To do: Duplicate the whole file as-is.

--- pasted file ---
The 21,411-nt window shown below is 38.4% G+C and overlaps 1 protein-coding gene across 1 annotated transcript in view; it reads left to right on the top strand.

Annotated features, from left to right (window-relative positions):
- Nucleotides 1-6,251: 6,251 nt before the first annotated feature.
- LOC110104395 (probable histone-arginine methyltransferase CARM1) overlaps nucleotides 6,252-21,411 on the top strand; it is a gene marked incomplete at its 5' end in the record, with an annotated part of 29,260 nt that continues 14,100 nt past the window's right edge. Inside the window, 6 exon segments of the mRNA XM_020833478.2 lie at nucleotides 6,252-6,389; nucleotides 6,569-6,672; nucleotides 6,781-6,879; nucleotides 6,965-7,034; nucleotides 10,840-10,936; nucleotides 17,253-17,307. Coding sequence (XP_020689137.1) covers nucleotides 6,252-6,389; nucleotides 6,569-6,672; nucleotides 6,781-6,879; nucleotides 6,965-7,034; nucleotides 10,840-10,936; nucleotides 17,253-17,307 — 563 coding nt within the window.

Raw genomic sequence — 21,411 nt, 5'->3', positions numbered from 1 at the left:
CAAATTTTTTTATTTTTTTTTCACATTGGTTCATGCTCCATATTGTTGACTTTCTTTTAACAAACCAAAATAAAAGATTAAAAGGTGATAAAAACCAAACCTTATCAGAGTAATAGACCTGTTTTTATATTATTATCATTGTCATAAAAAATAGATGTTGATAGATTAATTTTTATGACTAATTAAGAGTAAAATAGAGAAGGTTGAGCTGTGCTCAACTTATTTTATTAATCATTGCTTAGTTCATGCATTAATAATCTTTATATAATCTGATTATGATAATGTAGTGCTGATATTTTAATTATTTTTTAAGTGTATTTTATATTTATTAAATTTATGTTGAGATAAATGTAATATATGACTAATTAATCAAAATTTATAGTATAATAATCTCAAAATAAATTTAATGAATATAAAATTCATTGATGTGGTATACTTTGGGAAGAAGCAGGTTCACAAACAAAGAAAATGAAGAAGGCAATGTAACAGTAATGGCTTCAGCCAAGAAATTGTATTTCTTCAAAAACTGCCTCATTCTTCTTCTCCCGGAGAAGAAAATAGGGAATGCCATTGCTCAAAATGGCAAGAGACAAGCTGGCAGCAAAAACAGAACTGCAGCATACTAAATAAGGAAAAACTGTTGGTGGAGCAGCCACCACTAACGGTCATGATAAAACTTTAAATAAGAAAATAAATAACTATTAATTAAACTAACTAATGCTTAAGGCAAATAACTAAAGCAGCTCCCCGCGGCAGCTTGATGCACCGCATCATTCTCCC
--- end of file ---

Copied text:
The 21,411-nt window shown below is 38.4% G+C and overlaps 1 protein-coding gene across 1 annotated transcript in view; it reads left to right on the top strand.

Annotated features, from left to right (window-relative positions):
- Nucleotides 1-6,251: 6,251 nt before the first annotated feature.
- LOC110104395 (probable histone-arginine methyltransferase CARM1) overlaps nucleotides 6,252-21,411 on the top strand; it is a gene marked incomplete at its 5' end in the record, with an annotated part of 29,260 nt that continues 14,100 nt past the window's right edge. Inside the window, 6 exon segments of the mRNA XM_020833478.2 lie at nucleotides 6,252-6,389; nucleotides 6,569-6,672; nucleotides 6,781-6,879; nucleotides 6,965-7,034; nucleotides 10,840-10,936; nucleotides 17,253-17,307. Coding sequence (XP_020689137.1) covers nucleotides 6,252-6,389; nucleotides 6,569-6,672; nucleotides 6,781-6,879; nucleotides 6,965-7,034; nucleotides 10,840-10,936; nucleotides 17,253-17,307 — 563 coding nt within the window.

Raw genomic sequence — 21,411 nt, 5'->3', positions numbered from 1 at the left:
CAAATTTTTTTATTTTTTTTTCACATTGGTTCATGCTCCATATTGTTGACTTTCTTTTAACAAACCAAAATAAAAGATTAAAAGGTGATAAAAACCAAACCTTATCAGAGTAATAGACCTGTTTTTATATTATTATCATTGTCATAAAAAATAGATGTTGATAGATTAATTTTTATGACTAATTAAGAGTAAAATAGAGAAGGTTGAGCTGTGCTCAACTTATTTTATTAATCATTGCTTAGTTCATGCATTAATAATCTTTATATAATCTGATTATGATAATGTAGTGCTGATATTTTAATTATTTTTTAAGTGTATTTTATATTTATTAAATTTATGTTGAGATAAATGTAATATATGACTAATTAATCAAAATTTATAGTATAATAATCTCAAAATAAATTTAATGAATATAAAATTCATTGATGTGGTATACTTTGGGAAGAAGCAGGTTCACAAACAAAGAAAATGAAGAAGGCAATGTAACAGTAATGGCTTCAGCCAAGAAATTGTATTTCTTCAAAAACTGCCTCATTCTTCTTCTCCCGGAGAAGAAAATAGGGAATGCCATTGCTCAAAATGGCAAGAGACAAGCTGGCAGCAAAAACAGAACTGCAGCATACTAAATAAGGAAAAACTGTTGGTGGAGCAGCCACCACTAACGGTCATGATAAAACTTTAAATAAGAAAATAAATAACTATTAATTAAACTAACTAATGCTTAAGGCAAATAACTAAAGCAGCTCCCCGCGGCAGCTTGATGCACCGCATCATTCTCCC